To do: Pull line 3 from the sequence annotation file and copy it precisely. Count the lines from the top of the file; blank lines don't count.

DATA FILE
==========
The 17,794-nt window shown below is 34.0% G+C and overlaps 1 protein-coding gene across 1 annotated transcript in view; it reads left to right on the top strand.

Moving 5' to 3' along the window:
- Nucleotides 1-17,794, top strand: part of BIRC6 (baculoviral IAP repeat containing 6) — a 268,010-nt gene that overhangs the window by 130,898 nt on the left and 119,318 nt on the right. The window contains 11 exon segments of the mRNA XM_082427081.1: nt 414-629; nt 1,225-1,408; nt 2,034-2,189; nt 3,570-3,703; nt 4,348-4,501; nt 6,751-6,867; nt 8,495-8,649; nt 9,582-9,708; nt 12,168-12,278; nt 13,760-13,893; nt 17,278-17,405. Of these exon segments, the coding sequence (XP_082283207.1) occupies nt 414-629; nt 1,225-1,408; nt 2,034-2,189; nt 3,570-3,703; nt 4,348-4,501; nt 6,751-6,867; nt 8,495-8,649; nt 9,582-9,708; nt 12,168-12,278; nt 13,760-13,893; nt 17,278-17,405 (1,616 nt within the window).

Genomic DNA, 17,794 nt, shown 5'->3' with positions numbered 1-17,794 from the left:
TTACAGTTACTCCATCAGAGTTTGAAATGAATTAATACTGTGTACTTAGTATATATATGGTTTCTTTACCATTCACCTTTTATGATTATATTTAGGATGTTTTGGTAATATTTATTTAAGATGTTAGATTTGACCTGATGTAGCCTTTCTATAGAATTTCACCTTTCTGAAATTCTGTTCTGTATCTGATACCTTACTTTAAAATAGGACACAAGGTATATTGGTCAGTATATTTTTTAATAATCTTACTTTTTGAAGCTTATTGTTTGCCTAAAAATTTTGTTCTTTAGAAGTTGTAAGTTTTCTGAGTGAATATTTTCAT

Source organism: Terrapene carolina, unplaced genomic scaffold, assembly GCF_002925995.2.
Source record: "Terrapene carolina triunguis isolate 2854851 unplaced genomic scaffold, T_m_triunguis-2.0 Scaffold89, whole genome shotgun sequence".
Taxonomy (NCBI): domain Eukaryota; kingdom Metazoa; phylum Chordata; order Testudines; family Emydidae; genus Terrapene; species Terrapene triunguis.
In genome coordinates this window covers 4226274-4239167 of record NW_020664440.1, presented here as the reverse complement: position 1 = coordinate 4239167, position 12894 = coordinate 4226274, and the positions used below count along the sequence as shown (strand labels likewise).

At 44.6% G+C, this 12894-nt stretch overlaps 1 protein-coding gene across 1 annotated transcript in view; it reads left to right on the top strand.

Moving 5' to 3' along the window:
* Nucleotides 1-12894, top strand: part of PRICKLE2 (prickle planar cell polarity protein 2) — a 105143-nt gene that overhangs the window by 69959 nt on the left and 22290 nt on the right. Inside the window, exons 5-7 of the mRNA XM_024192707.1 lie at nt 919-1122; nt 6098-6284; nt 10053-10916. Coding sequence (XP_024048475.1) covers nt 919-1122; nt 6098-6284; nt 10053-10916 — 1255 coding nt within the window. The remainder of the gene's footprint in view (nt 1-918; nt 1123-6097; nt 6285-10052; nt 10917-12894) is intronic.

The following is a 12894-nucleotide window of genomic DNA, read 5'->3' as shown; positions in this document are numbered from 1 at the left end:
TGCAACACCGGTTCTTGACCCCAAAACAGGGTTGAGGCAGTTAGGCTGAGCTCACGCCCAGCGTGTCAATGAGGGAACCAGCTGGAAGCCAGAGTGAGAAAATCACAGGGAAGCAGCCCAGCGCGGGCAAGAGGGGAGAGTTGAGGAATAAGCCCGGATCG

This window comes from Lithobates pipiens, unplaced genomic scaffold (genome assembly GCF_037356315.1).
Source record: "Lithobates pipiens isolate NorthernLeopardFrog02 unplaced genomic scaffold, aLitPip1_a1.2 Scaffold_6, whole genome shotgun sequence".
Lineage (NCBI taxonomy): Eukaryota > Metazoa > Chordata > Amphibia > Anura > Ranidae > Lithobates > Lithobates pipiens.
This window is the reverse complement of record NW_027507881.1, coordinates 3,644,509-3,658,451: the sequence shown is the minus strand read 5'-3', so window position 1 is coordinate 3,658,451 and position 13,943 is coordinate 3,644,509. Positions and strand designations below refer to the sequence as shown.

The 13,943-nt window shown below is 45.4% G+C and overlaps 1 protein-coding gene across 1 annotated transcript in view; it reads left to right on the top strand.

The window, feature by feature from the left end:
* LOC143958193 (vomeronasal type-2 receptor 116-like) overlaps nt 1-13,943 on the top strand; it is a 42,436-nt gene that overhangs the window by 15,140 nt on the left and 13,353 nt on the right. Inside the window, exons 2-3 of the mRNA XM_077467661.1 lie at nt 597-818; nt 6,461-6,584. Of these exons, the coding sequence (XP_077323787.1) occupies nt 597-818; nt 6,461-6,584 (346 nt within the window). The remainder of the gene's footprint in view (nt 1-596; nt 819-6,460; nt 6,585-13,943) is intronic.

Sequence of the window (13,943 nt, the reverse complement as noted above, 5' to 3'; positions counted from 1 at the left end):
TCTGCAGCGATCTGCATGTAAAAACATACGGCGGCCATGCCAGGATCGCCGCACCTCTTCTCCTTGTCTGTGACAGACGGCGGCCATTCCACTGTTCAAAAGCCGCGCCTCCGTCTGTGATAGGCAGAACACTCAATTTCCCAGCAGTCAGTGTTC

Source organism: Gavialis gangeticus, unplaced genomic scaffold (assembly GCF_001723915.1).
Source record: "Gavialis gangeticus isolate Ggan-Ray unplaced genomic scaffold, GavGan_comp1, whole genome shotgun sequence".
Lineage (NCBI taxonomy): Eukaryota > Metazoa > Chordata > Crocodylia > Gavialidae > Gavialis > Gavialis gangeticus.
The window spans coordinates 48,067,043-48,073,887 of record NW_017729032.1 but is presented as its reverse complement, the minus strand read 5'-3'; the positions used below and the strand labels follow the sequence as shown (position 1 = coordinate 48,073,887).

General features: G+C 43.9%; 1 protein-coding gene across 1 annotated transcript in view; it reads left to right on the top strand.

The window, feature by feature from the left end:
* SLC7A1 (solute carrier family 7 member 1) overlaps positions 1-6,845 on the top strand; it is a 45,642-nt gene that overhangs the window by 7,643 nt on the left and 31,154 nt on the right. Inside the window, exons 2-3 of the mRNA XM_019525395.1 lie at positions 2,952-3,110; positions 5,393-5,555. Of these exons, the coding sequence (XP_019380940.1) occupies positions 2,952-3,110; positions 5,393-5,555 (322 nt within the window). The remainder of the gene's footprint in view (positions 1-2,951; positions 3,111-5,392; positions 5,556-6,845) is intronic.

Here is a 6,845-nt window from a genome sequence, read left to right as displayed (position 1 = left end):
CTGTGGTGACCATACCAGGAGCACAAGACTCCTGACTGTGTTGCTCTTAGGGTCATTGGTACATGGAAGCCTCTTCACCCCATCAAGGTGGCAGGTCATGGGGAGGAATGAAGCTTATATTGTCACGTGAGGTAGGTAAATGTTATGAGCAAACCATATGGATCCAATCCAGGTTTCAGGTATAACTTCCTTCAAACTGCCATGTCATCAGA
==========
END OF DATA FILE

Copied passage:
- Nucleotides 1-17,794, top strand: part of BIRC6 (baculoviral IAP repeat containing 6) — a 268,010-nt gene that overhangs the window by 130,898 nt on the left and 119,318 nt on the right. The window contains 11 exon segments of the mRNA XM_082427081.1: nt 414-629; nt 1,225-1,408; nt 2,034-2,189; nt 3,570-3,703; nt 4,348-4,501; nt 6,751-6,867; nt 8,495-8,649; nt 9,582-9,708; nt 12,168-12,278; nt 13,760-13,893; nt 17,278-17,405. Of these exon segments, the coding sequence (XP_082283207.1) occupies nt 414-629; nt 1,225-1,408; nt 2,034-2,189; nt 3,570-3,703; nt 4,348-4,501; nt 6,751-6,867; nt 8,495-8,649; nt 9,582-9,708; nt 12,168-12,278; nt 13,760-13,893; nt 17,278-17,405 (1,616 nt within the window).